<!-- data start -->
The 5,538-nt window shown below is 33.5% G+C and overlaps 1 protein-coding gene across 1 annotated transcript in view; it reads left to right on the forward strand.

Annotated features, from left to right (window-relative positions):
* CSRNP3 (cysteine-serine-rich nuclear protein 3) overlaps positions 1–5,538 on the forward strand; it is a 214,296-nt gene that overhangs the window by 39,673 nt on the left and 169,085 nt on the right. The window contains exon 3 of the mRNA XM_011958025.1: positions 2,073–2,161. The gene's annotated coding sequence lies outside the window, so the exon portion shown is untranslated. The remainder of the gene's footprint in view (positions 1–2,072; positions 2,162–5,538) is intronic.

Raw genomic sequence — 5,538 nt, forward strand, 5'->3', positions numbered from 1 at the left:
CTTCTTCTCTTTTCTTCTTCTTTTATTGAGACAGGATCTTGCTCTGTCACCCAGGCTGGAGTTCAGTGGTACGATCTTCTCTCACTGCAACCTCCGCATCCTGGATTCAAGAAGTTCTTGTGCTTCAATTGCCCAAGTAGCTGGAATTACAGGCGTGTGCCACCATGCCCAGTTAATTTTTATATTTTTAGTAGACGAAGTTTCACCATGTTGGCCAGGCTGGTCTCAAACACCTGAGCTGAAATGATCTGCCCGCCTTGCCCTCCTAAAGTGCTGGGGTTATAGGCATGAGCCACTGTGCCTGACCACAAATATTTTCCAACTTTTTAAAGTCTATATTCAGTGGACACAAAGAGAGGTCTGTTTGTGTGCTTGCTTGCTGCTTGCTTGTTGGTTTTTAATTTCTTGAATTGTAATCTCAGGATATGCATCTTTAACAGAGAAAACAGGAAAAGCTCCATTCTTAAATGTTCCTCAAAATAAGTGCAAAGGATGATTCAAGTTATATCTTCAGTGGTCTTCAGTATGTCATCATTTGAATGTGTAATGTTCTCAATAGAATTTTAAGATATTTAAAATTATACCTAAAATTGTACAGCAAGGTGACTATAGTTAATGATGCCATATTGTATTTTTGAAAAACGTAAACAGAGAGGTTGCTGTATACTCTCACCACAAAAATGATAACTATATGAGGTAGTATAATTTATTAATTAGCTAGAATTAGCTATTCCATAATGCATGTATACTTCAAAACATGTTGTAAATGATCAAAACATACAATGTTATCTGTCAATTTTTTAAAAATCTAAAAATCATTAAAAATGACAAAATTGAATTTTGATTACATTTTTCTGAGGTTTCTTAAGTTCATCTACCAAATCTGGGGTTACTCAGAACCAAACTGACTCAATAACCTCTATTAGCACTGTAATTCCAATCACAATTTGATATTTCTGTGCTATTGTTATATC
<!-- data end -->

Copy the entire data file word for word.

The 5,538-nt window shown below is 33.5% G+C and overlaps 1 protein-coding gene across 1 annotated transcript in view; it reads left to right on the forward strand.

Annotated features, from left to right (window-relative positions):
* CSRNP3 (cysteine-serine-rich nuclear protein 3) overlaps positions 1–5,538 on the forward strand; it is a 214,296-nt gene that overhangs the window by 39,673 nt on the left and 169,085 nt on the right. The window contains exon 3 of the mRNA XM_011958025.1: positions 2,073–2,161. The gene's annotated coding sequence lies outside the window, so the exon portion shown is untranslated. The remainder of the gene's footprint in view (positions 1–2,072; positions 2,162–5,538) is intronic.

Raw genomic sequence — 5,538 nt, forward strand, 5'->3', positions numbered from 1 at the left:
CTTCTTCTCTTTTCTTCTTCTTTTATTGAGACAGGATCTTGCTCTGTCACCCAGGCTGGAGTTCAGTGGTACGATCTTCTCTCACTGCAACCTCCGCATCCTGGATTCAAGAAGTTCTTGTGCTTCAATTGCCCAAGTAGCTGGAATTACAGGCGTGTGCCACCATGCCCAGTTAATTTTTATATTTTTAGTAGACGAAGTTTCACCATGTTGGCCAGGCTGGTCTCAAACACCTGAGCTGAAATGATCTGCCCGCCTTGCCCTCCTAAAGTGCTGGGGTTATAGGCATGAGCCACTGTGCCTGACCACAAATATTTTCCAACTTTTTAAAGTCTATATTCAGTGGACACAAAGAGAGGTCTGTTTGTGTGCTTGCTTGCTGCTTGCTTGTTGGTTTTTAATTTCTTGAATTGTAATCTCAGGATATGCATCTTTAACAGAGAAAACAGGAAAAGCTCCATTCTTAAATGTTCCTCAAAATAAGTGCAAAGGATGATTCAAGTTATATCTTCAGTGGTCTTCAGTATGTCATCATTTGAATGTGTAATGTTCTCAATAGAATTTTAAGATATTTAAAATTATACCTAAAATTGTACAGCAAGGTGACTATAGTTAATGATGCCATATTGTATTTTTGAAAAACGTAAACAGAGAGGTTGCTGTATACTCTCACCACAAAAATGATAACTATATGAGGTAGTATAATTTATTAATTAGCTAGAATTAGCTATTCCATAATGCATGTATACTTCAAAACATGTTGTAAATGATCAAAACATACAATGTTATCTGTCAATTTTTTAAAAATCTAAAAATCATTAAAAATGACAAAATTGAATTTTGATTACATTTTTCTGAGGTTTCTTAAGTTCATCTACCAAATCTGGGGTTACTCAGAACCAAACTGACTCAATAACCTCTATTAGCACTGTAATTCCAATCACAATTTGATATTTCTGTGCTATTGTTATATC